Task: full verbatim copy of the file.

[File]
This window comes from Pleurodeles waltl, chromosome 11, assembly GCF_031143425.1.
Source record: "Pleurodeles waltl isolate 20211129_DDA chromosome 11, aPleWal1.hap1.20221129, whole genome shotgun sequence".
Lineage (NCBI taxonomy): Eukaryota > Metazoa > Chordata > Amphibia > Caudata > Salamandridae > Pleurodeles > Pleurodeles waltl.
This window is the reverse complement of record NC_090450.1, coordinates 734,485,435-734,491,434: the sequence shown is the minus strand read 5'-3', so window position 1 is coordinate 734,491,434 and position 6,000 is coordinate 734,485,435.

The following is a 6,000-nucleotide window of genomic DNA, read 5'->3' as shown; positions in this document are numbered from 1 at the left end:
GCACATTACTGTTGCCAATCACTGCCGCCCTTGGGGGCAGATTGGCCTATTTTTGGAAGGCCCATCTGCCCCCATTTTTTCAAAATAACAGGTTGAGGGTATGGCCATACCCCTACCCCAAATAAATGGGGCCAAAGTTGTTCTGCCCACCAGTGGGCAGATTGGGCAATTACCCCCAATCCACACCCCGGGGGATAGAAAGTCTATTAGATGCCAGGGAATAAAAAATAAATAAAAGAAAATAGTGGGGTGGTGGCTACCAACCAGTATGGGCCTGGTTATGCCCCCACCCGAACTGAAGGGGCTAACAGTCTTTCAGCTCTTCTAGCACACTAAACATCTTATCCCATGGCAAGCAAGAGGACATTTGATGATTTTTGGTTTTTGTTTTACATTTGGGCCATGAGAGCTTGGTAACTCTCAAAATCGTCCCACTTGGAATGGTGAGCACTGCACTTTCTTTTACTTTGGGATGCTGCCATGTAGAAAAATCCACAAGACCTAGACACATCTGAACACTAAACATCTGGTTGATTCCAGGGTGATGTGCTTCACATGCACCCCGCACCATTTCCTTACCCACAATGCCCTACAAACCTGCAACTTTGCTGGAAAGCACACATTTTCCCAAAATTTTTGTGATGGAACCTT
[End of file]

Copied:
This window comes from Pleurodeles waltl, chromosome 11, assembly GCF_031143425.1.
Source record: "Pleurodeles waltl isolate 20211129_DDA chromosome 11, aPleWal1.hap1.20221129, whole genome shotgun sequence".
Lineage (NCBI taxonomy): Eukaryota > Metazoa > Chordata > Amphibia > Caudata > Salamandridae > Pleurodeles > Pleurodeles waltl.
This window is the reverse complement of record NC_090450.1, coordinates 734,485,435-734,491,434: the sequence shown is the minus strand read 5'-3', so window position 1 is coordinate 734,491,434 and position 6,000 is coordinate 734,485,435.

The following is a 6,000-nucleotide window of genomic DNA, read 5'->3' as shown; positions in this document are numbered from 1 at the left end:
GCACATTACTGTTGCCAATCACTGCCGCCCTTGGGGGCAGATTGGCCTATTTTTGGAAGGCCCATCTGCCCCCATTTTTTCAAAATAACAGGTTGAGGGTATGGCCATACCCCTACCCCAAATAAATGGGGCCAAAGTTGTTCTGCCCACCAGTGGGCAGATTGGGCAATTACCCCCAATCCACACCCCGGGGGATAGAAAGTCTATTAGATGCCAGGGAATAAAAAATAAATAAAAGAAAATAGTGGGGTGGTGGCTACCAACCAGTATGGGCCTGGTTATGCCCCCACCCGAACTGAAGGGGCTAACAGTCTTTCAGCTCTTCTAGCACACTAAACATCTTATCCCATGGCAAGCAAGAGGACATTTGATGATTTTTGGTTTTTGTTTTACATTTGGGCCATGAGAGCTTGGTAACTCTCAAAATCGTCCCACTTGGAATGGTGAGCACTGCACTTTCTTTTACTTTGGGATGCTGCCATGTAGAAAAATCCACAAGACCTAGACACATCTGAACACTAAACATCTGGTTGATTCCAGGGTGATGTGCTTCACATGCACCCCGCACCATTTCCTTACCCACAATGCCCTACAAACCTGCAACTTTGCTGGAAAGCACACATTTTCCCAAAATTTTTGTGATGGAACCTT